Zimbabwe’s economic performance largely depend on developments in its agricultural sector. Following the government’s fast-track land reform program which began in 2000, irrigation infrastructure deteriorated, and the majority of the new landowners depend on rain rather than irrigation for their crops. As the weather pattern changes and droughts become more frequent, the country has failed to produce enough grain to meet domestic demand. The government grants 99-year leases for agricultural land, but the protections of such leases are too weak to serve as collateral for financing, hindering agricultural investment. The government has also instituted a number of inefficient “command” agricultural subsidy programs which have hampered growth and corruptly squandered billions of dollars.
Efficiency improvements across the agricultural sector could greatly improve Zimbabwe’s output, and Zimbabwe has a great need for new and updated equipment. The Zimbabwe Government has facilitated such commercial imports, including by signing agreements with international partners including American firms. The government estimates Zimbabwe requires 40,000 tractors as it expects 50,000 new farmers to operate on a commercial basis. Local farmers have commented they prefer American quality and value over Chinese and Belarussian models competing in the market.
Tobacco is the most important cash crop in Zimbabwe in terms of generating foreign exchange. The government expects tobacco output to decline from 258 million kilograms in the 2019 marketing season to around 240 million kilograms in 2020, but the industry expects a good quality crop. Industry players attributed the decline in output to a poor start during the 2019/2020 rainy season.
Local demand for soybeans is on the rise owing to its multiple uses including cooking oil, stock feeds, and other foods. The country requires about 220,000 metric tons of soybeans annually for food, feed, and other industrial needs. Soya bean production lags behind demand. While the country depends on soybean imports from Zambia and Malawi, the government hoped to reduce imports following the introduction of the command soya bean program in the 2017/18 season. In the 2019/20 season, the country only expects soybean output of 33,000 tons. At farm level, soybeans are a short season crop with a lucrative return on investment and a cost per hectare structure of between US$700 and US$900.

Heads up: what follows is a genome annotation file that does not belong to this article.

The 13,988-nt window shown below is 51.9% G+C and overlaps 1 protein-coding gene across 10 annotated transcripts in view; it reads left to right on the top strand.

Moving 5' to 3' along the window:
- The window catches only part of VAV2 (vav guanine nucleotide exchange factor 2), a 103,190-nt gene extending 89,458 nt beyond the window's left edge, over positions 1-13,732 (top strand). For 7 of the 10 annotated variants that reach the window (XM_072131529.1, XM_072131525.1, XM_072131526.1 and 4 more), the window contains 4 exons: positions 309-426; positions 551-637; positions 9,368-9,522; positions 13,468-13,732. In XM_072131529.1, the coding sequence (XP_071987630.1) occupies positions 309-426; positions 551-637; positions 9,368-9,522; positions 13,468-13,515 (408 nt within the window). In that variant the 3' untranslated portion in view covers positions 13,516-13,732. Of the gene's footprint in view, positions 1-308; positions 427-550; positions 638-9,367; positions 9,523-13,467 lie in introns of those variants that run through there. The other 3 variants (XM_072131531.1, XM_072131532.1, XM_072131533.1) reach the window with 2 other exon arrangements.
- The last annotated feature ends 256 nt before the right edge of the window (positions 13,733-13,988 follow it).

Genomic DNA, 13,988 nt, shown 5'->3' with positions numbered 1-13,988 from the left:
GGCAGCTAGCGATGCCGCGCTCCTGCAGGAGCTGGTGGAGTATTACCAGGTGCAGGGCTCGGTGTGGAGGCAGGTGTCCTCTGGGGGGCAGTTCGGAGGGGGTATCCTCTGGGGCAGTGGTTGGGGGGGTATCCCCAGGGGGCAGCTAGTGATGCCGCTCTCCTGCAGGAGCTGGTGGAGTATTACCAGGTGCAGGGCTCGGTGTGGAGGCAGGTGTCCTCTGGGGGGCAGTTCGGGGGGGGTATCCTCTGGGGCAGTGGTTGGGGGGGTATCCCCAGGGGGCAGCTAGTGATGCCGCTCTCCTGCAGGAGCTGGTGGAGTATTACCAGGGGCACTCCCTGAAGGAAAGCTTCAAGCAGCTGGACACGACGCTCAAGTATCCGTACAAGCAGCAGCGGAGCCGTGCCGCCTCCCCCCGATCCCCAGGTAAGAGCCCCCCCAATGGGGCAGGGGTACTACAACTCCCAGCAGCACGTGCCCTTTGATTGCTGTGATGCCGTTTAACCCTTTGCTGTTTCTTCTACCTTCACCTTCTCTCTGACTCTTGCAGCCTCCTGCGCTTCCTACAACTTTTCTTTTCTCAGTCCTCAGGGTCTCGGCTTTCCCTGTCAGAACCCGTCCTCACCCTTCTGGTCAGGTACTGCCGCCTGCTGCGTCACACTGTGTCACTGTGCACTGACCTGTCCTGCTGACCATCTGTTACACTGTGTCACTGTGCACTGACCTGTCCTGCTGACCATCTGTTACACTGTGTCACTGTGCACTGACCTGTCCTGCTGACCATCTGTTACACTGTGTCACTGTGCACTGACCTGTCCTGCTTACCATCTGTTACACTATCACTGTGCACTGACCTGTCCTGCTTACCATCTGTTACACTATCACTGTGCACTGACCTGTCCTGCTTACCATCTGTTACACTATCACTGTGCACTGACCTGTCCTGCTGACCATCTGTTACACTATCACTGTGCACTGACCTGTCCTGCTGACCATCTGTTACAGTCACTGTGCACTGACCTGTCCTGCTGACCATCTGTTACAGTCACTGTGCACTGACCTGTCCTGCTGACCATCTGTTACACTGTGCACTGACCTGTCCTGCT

Cotton, Zimbabwe’s second most important cash crop, is usually grown under contract farming arrangements where contractors supply production inputs (seed, fertilizer and chemicals) to farmers on loan. At harvest, the contractor buys back the contracted seed cotton, deducts costs of the inputs, and pays the contract farmer the remaining balance. The country originally expected a lower cotton output in the 2019/20 marketing season due to poor rains, but the government now forecasts cotton output to remain at 100,000 metric tons in the 2019/20 marketing season largely because some farmers adopted new hybrid varieties. According to the Zimbabwe Farmer’s Union, commercial farmers, who account for 30 percent of the total cotton output, will realize very high yields which will offset the decline in output from the small- scale farmers who continued to rely on open pollinated varieties.
Currently, Zimbabwe has the capacity to produce 600,000 tons of cotton while the country’s 22 ginners have installed ginning capacity of 750,000 tons per annum. Certain departments within government such as the National Biotechnology Authority of Zimbabwe (NBA) now believe the sector can benefit from adoption of improved seed varieties including GMOs and production of quality fabric to increase demand for raw cotton. Currently, however, there is no political will to fully embrace the use of GMOs in cotton production.
Given the frequent droughts, there are opportunities for foreign companies to sell high quality tractors to local farmers under the country’s agricultural mechanization drive as well as irrigation equipment to help the sector, especially small-scale commercial farmers, move away from rain-fed agriculture. Moreover, there are opportunities to provide food processing machinery and equipment for agricultural commodities into manufactured goods in line with the government’s goal of increased value addition. There are also opportunities in the agrochemicals subsector. In particular, the Zimbabwe Investment Authority emphasizes the need to increase capacity in manufacturing of fertilizer, insecticides, and pesticides.